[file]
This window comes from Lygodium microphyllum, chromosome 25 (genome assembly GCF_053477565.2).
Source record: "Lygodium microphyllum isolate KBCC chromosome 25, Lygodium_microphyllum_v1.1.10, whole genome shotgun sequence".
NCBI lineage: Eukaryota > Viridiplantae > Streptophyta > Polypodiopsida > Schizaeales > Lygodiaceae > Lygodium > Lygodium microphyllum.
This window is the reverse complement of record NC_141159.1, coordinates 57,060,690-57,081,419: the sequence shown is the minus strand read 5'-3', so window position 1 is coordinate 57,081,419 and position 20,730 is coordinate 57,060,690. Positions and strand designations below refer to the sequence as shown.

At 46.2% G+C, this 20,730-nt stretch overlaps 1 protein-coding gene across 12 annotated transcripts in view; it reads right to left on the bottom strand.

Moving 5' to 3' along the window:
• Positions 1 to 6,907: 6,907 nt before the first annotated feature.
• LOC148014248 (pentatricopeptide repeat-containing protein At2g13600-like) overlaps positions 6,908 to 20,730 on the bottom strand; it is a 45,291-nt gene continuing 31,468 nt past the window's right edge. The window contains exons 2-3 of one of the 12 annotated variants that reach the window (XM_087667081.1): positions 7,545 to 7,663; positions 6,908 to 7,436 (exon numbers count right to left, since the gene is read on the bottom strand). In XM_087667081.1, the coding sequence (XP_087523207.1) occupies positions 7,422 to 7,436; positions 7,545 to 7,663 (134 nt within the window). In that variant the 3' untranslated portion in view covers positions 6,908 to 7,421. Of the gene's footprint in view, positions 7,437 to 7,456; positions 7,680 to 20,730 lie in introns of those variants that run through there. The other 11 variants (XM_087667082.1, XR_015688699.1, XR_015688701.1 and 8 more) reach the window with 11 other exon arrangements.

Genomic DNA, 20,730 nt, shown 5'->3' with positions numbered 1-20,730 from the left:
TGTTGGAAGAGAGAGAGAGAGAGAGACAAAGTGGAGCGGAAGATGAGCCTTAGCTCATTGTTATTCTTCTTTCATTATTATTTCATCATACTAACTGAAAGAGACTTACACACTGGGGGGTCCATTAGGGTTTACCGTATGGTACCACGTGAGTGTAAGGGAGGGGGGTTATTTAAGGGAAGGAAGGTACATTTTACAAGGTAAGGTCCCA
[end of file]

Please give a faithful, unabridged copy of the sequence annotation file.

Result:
This window comes from Lygodium microphyllum, chromosome 25 (genome assembly GCF_053477565.2).
Source record: "Lygodium microphyllum isolate KBCC chromosome 25, Lygodium_microphyllum_v1.1.10, whole genome shotgun sequence".
NCBI lineage: Eukaryota > Viridiplantae > Streptophyta > Polypodiopsida > Schizaeales > Lygodiaceae > Lygodium > Lygodium microphyllum.
This window is the reverse complement of record NC_141159.1, coordinates 57,060,690-57,081,419: the sequence shown is the minus strand read 5'-3', so window position 1 is coordinate 57,081,419 and position 20,730 is coordinate 57,060,690. Positions and strand designations below refer to the sequence as shown.

At 46.2% G+C, this 20,730-nt stretch overlaps 1 protein-coding gene across 12 annotated transcripts in view; it reads right to left on the bottom strand.

Moving 5' to 3' along the window:
• Positions 1 to 6,907: 6,907 nt before the first annotated feature.
• LOC148014248 (pentatricopeptide repeat-containing protein At2g13600-like) overlaps positions 6,908 to 20,730 on the bottom strand; it is a 45,291-nt gene continuing 31,468 nt past the window's right edge. The window contains exons 2-3 of one of the 12 annotated variants that reach the window (XM_087667081.1): positions 7,545 to 7,663; positions 6,908 to 7,436 (exon numbers count right to left, since the gene is read on the bottom strand). In XM_087667081.1, the coding sequence (XP_087523207.1) occupies positions 7,422 to 7,436; positions 7,545 to 7,663 (134 nt within the window). In that variant the 3' untranslated portion in view covers positions 6,908 to 7,421. Of the gene's footprint in view, positions 7,437 to 7,456; positions 7,680 to 20,730 lie in introns of those variants that run through there. The other 11 variants (XM_087667082.1, XR_015688699.1, XR_015688701.1 and 8 more) reach the window with 11 other exon arrangements.

Genomic DNA, 20,730 nt, shown 5'->3' with positions numbered 1-20,730 from the left:
TGTTGGAAGAGAGAGAGAGAGAGAGACAAAGTGGAGCGGAAGATGAGCCTTAGCTCATTGTTATTCTTCTTTCATTATTATTTCATCATACTAACTGAAAGAGACTTACACACTGGGGGGTCCATTAGGGTTTACCGTATGGTACCACGTGAGTGTAAGGGAGGGGGGTTATTTAAGGGAAGGAAGGTACATTTTACAAGGTAAGGTCCCA